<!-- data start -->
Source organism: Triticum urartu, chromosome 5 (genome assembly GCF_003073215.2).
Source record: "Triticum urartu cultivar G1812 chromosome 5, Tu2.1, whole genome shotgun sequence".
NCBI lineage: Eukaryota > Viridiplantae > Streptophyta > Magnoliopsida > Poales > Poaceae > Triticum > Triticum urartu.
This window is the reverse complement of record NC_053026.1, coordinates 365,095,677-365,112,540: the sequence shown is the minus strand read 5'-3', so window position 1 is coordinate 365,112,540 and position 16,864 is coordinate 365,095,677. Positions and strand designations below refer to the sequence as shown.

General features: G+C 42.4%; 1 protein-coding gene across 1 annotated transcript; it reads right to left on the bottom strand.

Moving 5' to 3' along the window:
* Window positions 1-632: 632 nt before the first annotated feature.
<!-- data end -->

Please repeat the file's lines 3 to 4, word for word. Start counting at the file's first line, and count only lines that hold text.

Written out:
NCBI lineage: Eukaryota > Viridiplantae > Streptophyta > Magnoliopsida > Poales > Poaceae > Triticum > Triticum urartu.
This window is the reverse complement of record NC_053026.1, coordinates 365,095,677-365,112,540: the sequence shown is the minus strand read 5'-3', so window position 1 is coordinate 365,112,540 and position 16,864 is coordinate 365,095,677. Positions and strand designations below refer to the sequence as shown.